‘Politics Incarnate’ in Roman warfare

Research output: Contribution to conferenceConference Paper


This paper will discuss representations of the soldierly body in Roman literature and historiography, in order to discuss the nature of war as an embodied activity. In any military campaign, the ramifications of warfare are apparent in the destruction of architecture, landscape and national socio-political infrastructures, but above all in the damage sustained and actioned by soldier and civilian bodies (as recognised by Sallust, Hist. 3.48.27-8). Moreover, the soldierly body is just as significant a weapon as those arms it wields, and must be properly disciplined (inculcating a military habitus) in order to wage war successfully. I respond to the call of this conference to ‘challenge long held perceptions and assumptions’ by encouraging an approach to studying ancient warfare which is in dialogue with twenty-first century scholars of military sociology and critical military studies who argue that war is fundamentally embodied.

I will firstly introduce Kevin McSorley’s notion of battle as ‘politics incarnate’ (McSorley 2014, responding to Scarry 1985): the expectation to both inflict and sustain injury renders the individual body a protean product and producer of destruction (much like war itself). This methodology will be used to discuss how ancient texts can reveal the processes by which, firstly, the Roman citizen body is made ‘soldier’ through preparatory and transformational practices such as training and exposure to violence. Secondly, how especial instances of the soldier as wounder and/or wounded, in their literary contexts, fulfil particular political imperatives (cf. Livy 22.51, Luc. Pharsalia 4.539-81; Joseph. BJ. 3.522-31). The aim is to explore the advantages of approaching ancient warfare informed by modern, interdisciplinary perspectives, in the hope that it will spark dialogue concerning the ways that warfare has and continues to affect all aspects of human life.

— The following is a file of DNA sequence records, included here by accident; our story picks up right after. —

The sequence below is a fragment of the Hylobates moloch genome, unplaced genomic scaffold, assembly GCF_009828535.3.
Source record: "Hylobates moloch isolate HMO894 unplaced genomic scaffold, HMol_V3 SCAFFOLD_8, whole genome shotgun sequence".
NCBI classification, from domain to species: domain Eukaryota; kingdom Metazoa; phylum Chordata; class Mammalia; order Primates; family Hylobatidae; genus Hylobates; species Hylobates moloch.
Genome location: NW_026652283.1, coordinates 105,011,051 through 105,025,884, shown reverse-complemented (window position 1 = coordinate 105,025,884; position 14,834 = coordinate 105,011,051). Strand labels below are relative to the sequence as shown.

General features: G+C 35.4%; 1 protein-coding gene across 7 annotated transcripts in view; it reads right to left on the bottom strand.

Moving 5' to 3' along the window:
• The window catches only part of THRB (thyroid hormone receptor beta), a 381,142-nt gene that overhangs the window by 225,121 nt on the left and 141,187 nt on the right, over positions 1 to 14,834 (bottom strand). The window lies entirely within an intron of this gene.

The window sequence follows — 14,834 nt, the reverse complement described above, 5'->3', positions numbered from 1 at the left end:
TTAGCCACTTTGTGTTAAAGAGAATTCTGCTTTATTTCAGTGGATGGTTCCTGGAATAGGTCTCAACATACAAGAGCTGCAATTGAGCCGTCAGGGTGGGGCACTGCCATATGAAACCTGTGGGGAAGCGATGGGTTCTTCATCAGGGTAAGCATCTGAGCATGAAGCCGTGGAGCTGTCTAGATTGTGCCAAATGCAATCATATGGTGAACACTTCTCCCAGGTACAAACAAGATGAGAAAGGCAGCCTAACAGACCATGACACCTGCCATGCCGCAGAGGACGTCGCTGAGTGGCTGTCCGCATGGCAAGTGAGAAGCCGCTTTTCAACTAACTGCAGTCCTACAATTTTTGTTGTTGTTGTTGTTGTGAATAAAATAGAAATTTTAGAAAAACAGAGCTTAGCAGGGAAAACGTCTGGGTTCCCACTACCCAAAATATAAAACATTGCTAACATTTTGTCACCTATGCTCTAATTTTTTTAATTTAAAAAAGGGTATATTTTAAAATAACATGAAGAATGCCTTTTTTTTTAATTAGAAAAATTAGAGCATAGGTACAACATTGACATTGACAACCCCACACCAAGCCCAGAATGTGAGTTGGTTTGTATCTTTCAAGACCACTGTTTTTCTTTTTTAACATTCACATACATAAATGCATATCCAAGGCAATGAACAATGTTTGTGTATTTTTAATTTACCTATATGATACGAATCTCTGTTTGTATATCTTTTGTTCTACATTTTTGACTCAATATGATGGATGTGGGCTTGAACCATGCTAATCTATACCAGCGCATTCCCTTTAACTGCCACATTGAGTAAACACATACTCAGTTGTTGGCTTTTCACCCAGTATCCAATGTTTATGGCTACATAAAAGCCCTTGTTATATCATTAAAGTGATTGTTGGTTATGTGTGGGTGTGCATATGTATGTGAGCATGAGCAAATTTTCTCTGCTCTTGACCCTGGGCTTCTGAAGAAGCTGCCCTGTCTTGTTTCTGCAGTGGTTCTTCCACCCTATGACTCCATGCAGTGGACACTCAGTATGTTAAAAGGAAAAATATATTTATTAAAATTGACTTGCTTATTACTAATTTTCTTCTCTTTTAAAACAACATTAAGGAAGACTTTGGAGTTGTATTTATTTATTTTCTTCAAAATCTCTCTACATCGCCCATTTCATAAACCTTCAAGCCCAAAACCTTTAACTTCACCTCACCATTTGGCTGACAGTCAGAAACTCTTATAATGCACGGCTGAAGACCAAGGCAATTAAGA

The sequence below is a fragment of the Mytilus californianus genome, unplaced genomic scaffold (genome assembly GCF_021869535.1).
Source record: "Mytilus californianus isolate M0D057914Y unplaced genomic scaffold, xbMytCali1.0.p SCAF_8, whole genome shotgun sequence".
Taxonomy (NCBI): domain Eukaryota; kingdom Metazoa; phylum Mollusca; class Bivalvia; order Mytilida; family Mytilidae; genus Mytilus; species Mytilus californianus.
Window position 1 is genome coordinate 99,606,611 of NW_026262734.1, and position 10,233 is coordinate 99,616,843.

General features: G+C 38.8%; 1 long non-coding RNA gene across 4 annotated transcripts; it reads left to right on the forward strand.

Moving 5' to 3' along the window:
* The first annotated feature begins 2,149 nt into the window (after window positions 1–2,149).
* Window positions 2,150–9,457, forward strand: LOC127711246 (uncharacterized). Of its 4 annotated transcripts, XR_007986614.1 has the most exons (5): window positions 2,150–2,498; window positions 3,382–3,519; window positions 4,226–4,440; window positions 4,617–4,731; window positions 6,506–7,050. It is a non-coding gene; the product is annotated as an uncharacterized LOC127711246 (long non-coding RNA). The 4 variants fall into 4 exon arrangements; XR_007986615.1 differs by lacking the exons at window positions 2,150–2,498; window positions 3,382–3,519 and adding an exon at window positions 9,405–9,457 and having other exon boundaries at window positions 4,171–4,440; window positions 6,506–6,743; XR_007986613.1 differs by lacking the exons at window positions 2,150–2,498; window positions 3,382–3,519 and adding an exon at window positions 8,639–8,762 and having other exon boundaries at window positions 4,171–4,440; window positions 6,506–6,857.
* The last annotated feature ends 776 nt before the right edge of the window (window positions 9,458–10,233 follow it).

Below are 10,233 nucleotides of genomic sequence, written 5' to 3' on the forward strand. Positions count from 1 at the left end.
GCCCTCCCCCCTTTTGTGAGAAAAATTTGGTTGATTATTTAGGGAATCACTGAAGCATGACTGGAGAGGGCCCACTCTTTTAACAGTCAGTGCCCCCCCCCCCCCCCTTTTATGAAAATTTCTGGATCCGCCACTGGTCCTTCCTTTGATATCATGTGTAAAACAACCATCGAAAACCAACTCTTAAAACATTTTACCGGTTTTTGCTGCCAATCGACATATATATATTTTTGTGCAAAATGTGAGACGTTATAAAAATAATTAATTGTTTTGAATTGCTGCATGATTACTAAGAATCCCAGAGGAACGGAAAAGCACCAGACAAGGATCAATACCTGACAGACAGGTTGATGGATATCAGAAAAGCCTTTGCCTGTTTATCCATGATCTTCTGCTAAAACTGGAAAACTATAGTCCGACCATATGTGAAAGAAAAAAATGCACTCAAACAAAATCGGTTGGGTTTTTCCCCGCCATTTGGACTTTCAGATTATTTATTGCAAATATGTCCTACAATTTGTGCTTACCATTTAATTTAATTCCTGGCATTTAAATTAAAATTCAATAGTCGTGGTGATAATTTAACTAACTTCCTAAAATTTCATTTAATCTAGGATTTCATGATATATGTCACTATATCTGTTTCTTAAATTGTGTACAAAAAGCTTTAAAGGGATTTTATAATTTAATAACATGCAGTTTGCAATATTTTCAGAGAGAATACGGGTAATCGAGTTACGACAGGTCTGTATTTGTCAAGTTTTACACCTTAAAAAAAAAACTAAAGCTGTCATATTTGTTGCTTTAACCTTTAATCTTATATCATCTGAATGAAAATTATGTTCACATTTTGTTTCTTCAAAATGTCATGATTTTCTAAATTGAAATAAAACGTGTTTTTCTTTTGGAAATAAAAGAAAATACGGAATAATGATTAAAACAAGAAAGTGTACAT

Original languageEnglish
Publication statusUnpublished - 23 Nov 2019
EventWarfare in Antiquity : Perceptions, Realities and Reception in the 21st Century - King's College London, London, United Kingdom
Duration: 23 Nov 2019 → …


ConferenceWarfare in Antiquity
Country/TerritoryUnited Kingdom
Period23/11/19 → …
Internet address


  • Warfare
  • Ancient History
  • Classical Studies
  • War Studies


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